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austin child custody lawyerIn many Texas divorce cases, parents can reach a child custody agreement that serves their children’s best interests. However, it is not uncommon for parents to have significant disagreements or even serious concerns about the other parent’s influence on the children. When this is the case, a child custody dispute may need to be resolved through litigation, and the court may seek input from a representative known as a guardian ad litem when making decisions regarding a child’s best interests.

If you are involved in a complex child custody dispute, it is important to understand the role of a guardian ad litem and how it may affect the outcome of your case.

What Does a Guardian ad Litem Do?

There are a few different kinds of child representatives that the court may appoint in a child custody suit, but a guardian ad litem, or GAL, is one of the most common. The primary role of a GAL is to provide information to the court regarding a child’s best interests. Often, a GAL is a professional or a representative from a volunteer organization with a specific focus on the well-being of children. Anyone who serves as a GAL must have sufficient knowledge and training to fulfill their appointed duties.

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TX divorce lawyerFor parents who share children under the age of 18, child custody decisions are central to the divorce process. In general, this is true for both biological and adopted children, though adoptive parents may be especially concerned about protecting their parental rights if they are uncertain how Texas law applies to these cases. If you need to address the custody of your adopted child, an experienced family law attorney can help you understand your rights and options under the law.

Texas Adoption Laws

To understand how your child custody case may be handled, it is first important to understand a few key facts about adoption in Texas. First of all, adopting a child gives the adoptive parent all of the same legal rights and responsibilities as a biological parent. Secondly, married couples are required to petition for adoption together. This means that if you adopted a child together during your marriage, you and your spouse have the same rights and responsibilities as each other. This gives both of you the standing to pursue custody during your divorce.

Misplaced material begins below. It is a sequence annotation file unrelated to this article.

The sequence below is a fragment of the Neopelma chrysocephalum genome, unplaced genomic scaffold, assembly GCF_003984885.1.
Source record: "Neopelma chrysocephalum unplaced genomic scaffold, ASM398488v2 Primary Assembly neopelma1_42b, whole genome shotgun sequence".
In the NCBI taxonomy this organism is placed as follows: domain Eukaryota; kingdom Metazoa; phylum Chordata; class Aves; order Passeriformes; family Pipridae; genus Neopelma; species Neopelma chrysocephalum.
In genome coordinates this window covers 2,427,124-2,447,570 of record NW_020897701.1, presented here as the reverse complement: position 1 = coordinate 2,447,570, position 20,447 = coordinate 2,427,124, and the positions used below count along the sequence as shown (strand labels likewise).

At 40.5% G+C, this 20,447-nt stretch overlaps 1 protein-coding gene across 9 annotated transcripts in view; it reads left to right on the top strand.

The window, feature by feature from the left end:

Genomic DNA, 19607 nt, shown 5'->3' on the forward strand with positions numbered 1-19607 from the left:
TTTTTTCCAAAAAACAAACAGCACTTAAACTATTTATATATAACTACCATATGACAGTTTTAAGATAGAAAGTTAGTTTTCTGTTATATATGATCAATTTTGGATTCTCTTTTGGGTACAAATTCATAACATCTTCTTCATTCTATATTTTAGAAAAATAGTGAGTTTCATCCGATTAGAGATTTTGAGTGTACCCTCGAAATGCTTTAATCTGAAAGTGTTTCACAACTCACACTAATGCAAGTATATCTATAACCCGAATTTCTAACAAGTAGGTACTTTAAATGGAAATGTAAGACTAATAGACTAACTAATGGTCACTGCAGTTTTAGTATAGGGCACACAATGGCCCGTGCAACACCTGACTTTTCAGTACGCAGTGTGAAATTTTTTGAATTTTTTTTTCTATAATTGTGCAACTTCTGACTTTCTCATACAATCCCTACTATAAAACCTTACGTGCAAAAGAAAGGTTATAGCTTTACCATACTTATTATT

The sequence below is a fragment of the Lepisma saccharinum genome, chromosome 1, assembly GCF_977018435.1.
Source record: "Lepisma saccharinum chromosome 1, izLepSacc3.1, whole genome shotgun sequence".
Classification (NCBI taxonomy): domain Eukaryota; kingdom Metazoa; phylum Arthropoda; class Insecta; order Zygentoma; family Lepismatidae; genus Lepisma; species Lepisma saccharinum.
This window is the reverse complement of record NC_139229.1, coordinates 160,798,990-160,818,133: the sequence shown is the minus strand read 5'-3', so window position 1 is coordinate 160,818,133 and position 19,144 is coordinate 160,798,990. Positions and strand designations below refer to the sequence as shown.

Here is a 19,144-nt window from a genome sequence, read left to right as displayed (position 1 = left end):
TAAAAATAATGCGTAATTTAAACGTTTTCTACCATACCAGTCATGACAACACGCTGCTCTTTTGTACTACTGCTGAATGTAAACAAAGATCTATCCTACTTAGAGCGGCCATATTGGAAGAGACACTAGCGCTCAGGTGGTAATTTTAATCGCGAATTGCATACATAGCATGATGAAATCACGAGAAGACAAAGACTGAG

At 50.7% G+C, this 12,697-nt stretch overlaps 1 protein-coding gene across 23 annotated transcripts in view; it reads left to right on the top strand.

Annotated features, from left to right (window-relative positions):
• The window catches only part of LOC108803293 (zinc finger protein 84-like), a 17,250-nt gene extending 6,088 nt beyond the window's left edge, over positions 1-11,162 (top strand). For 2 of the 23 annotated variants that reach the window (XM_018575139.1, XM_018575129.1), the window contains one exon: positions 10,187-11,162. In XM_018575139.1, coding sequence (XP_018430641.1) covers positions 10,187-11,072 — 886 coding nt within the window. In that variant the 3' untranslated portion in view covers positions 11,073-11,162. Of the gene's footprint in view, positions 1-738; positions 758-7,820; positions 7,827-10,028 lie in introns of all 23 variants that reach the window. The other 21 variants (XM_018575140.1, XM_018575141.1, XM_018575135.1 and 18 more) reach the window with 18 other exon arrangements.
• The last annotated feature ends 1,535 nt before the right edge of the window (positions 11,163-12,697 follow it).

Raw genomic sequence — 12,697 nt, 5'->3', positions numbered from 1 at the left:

In order for an adoption to be approved in Texas, it is also necessary to terminate the parental rights of any biological parent who still has them. You may be concerned that a biological parent will attempt to intervene in your custody case during your divorce, but under Texas law, they do not have the legal standing to do so once their rights have been terminated.

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TX family lawyerIn Texas, child custody cases run the gamut from hotly contested legal disputes to amicable, mutual agreements, and everything in between. As a parent, you should know that any child custody matter comes with its own set of challenges. While a joint custody agreement may not be as emotionally draining and stressful as a contested custody trial, you can still benefit from the representation of an experienced family law attorney who can help you protect your children’s interests.

Establishing a Joint Managing Conservatorship

Under Texas law, there are several possible custody arrangements between parents who are unmarried or getting divorced. In some cases, one parent may be granted sole custody and visitation rights. In others, one parent may have primary decision-making authority regarding the child, while the other parent has scheduled visitation. However, the most cooperative custody arrangement is known as a joint managing conservatorship.